Timms, PM and Tight, MR (2010) Aesthetic aspects of walking and cycling. Built Environment, 36 (4). 487 - 503 (16). ISSN 0263-7960
For reasons of energy efficiency, health and the avoidance of climate change, it is desirable to encourage walking and cycling. However, step changes will be required to reverse years of decline in these transport modes. Recent thinking about how these might be achieved have concentrated on traditional transport policy measures, namely economic, engineering and information based instruments, while little emphasis has been put on the aesthetic dimension how the attractiveness of the built environment might be a significant factor in influencing walking and cycling. This paper argues that conceptualization of the aesthetic attractiveness of the street scene necessary to make walking and cycling pleasurable experiences is made difficult by the high degree of subjectivity involved and the likelihood that attitudes to the street scene may change in the future. In response to such problems, the paper suggests that there is a need for philosophical analysis of the issues involved. An introduction to such analysis is provided by a review of aesthetic thinking about landscapes and townscapes. This concentrates on research concerning the relevance of the forerunners of modern aesthetics, the eighteenth-century philosophers Hume and Kant, who attempted to tackle, on a generalized level, the types of problem raised here. As a result of this review, it is clear that there are no simple formulae or mechanisms by which aesthetic assessments can be applied off the shelf. Rather, the consideration of the historical philosophical arguments historically made about aesthetics can help provide a platform for generating insights on a case-by-case basis.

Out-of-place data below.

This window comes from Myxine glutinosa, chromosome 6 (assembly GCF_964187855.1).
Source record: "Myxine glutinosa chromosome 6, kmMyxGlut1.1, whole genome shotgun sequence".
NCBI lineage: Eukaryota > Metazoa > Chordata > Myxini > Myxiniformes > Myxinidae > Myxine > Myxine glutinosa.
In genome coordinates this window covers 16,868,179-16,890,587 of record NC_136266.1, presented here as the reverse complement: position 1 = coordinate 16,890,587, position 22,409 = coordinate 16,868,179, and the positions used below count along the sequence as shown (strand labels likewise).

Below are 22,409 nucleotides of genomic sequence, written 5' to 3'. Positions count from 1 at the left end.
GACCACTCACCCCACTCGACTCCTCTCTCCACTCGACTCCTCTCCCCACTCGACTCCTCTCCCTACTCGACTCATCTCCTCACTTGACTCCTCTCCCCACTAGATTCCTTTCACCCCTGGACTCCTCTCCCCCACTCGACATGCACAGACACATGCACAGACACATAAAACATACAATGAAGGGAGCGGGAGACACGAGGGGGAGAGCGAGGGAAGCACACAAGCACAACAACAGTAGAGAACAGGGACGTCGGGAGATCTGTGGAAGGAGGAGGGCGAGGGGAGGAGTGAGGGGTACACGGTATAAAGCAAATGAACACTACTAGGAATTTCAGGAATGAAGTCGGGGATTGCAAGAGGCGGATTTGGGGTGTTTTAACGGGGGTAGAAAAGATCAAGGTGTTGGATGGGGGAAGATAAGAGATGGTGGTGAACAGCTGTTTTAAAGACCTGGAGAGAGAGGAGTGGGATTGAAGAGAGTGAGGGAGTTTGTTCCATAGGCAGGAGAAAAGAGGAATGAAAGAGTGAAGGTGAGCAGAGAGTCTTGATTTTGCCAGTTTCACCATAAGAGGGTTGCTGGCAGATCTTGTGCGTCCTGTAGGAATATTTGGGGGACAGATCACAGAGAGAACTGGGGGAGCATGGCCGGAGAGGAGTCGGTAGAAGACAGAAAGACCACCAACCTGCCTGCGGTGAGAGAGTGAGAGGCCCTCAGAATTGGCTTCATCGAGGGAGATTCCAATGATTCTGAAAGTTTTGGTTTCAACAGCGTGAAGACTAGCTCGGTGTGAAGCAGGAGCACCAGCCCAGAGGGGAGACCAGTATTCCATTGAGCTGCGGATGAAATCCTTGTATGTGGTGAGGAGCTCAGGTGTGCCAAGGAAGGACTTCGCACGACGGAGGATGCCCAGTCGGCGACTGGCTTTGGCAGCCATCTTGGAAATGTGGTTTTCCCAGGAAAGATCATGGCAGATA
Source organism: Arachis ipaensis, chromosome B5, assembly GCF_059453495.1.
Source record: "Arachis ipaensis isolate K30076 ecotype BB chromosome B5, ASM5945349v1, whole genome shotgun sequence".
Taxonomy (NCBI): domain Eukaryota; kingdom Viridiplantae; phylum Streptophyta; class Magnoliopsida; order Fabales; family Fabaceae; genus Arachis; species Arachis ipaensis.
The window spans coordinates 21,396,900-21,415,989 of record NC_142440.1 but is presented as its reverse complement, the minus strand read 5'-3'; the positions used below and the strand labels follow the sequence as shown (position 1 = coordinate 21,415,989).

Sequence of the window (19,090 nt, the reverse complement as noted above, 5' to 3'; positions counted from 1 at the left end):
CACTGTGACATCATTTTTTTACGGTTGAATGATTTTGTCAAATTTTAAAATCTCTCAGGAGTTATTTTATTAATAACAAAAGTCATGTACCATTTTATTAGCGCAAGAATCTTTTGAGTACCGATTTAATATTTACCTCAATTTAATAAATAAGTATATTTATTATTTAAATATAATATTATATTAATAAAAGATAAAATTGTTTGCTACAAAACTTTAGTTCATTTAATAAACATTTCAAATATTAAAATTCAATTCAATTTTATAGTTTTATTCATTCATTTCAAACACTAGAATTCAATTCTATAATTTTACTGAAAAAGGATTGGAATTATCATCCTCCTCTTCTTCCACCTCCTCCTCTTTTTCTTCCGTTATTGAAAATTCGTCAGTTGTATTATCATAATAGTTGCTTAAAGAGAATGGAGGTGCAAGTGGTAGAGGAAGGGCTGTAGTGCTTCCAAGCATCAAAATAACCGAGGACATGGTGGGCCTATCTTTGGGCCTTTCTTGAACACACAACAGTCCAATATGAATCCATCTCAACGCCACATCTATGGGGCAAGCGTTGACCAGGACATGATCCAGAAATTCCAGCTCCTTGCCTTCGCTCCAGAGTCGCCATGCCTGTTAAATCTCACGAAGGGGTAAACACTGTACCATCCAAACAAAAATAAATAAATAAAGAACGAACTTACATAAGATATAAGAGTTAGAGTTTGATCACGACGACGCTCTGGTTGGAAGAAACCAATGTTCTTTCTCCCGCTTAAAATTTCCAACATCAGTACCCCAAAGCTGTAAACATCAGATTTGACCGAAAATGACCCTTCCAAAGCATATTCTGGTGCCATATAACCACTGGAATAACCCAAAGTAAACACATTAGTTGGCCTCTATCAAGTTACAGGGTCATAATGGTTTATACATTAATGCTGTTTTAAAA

|Institution:||The University of Leeds|
|Academic Units:||The University of Leeds > Faculty of Environment (Leeds) > Institute for Transport Studies (Leeds)|
|Depositing User:||Symplectic Publications|
|Date Deposited:||26 Sep 2011 13:31|
|Last Modified:||13 Oct 2016 07:45|